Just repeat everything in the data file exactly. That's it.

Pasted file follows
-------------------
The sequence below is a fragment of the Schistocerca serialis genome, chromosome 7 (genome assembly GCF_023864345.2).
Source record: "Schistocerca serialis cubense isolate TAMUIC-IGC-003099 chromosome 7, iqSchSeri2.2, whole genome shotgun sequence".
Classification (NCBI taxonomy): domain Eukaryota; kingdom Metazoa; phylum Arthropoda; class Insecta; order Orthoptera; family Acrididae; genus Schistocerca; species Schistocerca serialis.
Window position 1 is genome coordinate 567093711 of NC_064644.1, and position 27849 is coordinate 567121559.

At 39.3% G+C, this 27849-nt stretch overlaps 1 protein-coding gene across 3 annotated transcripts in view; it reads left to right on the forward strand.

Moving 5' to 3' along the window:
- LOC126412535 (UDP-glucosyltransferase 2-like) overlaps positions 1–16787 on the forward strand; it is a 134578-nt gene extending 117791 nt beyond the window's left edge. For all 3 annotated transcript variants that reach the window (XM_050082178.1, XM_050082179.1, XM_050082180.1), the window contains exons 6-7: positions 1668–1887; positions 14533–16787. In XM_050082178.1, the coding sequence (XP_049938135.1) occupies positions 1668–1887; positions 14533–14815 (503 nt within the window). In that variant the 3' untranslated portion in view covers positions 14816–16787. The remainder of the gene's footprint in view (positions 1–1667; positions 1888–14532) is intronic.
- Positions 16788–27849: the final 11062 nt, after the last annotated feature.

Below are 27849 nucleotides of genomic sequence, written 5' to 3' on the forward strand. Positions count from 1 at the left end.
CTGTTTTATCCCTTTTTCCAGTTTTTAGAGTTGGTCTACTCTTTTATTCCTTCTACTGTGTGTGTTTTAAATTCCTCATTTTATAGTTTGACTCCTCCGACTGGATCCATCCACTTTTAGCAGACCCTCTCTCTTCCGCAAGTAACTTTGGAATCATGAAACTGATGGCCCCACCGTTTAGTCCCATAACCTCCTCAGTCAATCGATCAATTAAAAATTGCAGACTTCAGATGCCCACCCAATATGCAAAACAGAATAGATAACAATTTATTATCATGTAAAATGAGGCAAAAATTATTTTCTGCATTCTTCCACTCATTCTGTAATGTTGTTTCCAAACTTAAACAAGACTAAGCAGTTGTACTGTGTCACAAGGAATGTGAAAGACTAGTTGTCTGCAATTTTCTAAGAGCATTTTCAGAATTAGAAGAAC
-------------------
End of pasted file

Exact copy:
The sequence below is a fragment of the Schistocerca serialis genome, chromosome 7 (genome assembly GCF_023864345.2).
Source record: "Schistocerca serialis cubense isolate TAMUIC-IGC-003099 chromosome 7, iqSchSeri2.2, whole genome shotgun sequence".
Classification (NCBI taxonomy): domain Eukaryota; kingdom Metazoa; phylum Arthropoda; class Insecta; order Orthoptera; family Acrididae; genus Schistocerca; species Schistocerca serialis.
Window position 1 is genome coordinate 567093711 of NC_064644.1, and position 27849 is coordinate 567121559.

At 39.3% G+C, this 27849-nt stretch overlaps 1 protein-coding gene across 3 annotated transcripts in view; it reads left to right on the forward strand.

Moving 5' to 3' along the window:
- LOC126412535 (UDP-glucosyltransferase 2-like) overlaps positions 1–16787 on the forward strand; it is a 134578-nt gene extending 117791 nt beyond the window's left edge. For all 3 annotated transcript variants that reach the window (XM_050082178.1, XM_050082179.1, XM_050082180.1), the window contains exons 6-7: positions 1668–1887; positions 14533–16787. In XM_050082178.1, the coding sequence (XP_049938135.1) occupies positions 1668–1887; positions 14533–14815 (503 nt within the window). In that variant the 3' untranslated portion in view covers positions 14816–16787. The remainder of the gene's footprint in view (positions 1–1667; positions 1888–14532) is intronic.
- Positions 16788–27849: the final 11062 nt, after the last annotated feature.

Below are 27849 nucleotides of genomic sequence, written 5' to 3' on the forward strand. Positions count from 1 at the left end.
CTGTTTTATCCCTTTTTCCAGTTTTTAGAGTTGGTCTACTCTTTTATTCCTTCTACTGTGTGTGTTTTAAATTCCTCATTTTATAGTTTGACTCCTCCGACTGGATCCATCCACTTTTAGCAGACCCTCTCTCTTCCGCAAGTAACTTTGGAATCATGAAACTGATGGCCCCACCGTTTAGTCCCATAACCTCCTCAGTCAATCGATCAATTAAAAATTGCAGACTTCAGATGCCCACCCAATATGCAAAACAGAATAGATAACAATTTATTATCATGTAAAATGAGGCAAAAATTATTTTCTGCATTCTTCCACTCATTCTGTAATGTTGTTTCCAAACTTAAACAAGACTAAGCAGTTGTACTGTGTCACAAGGAATGTGAAAGACTAGTTGTCTGCAATTTTCTAAGAGCATTTTCAGAATTAGAAGAAC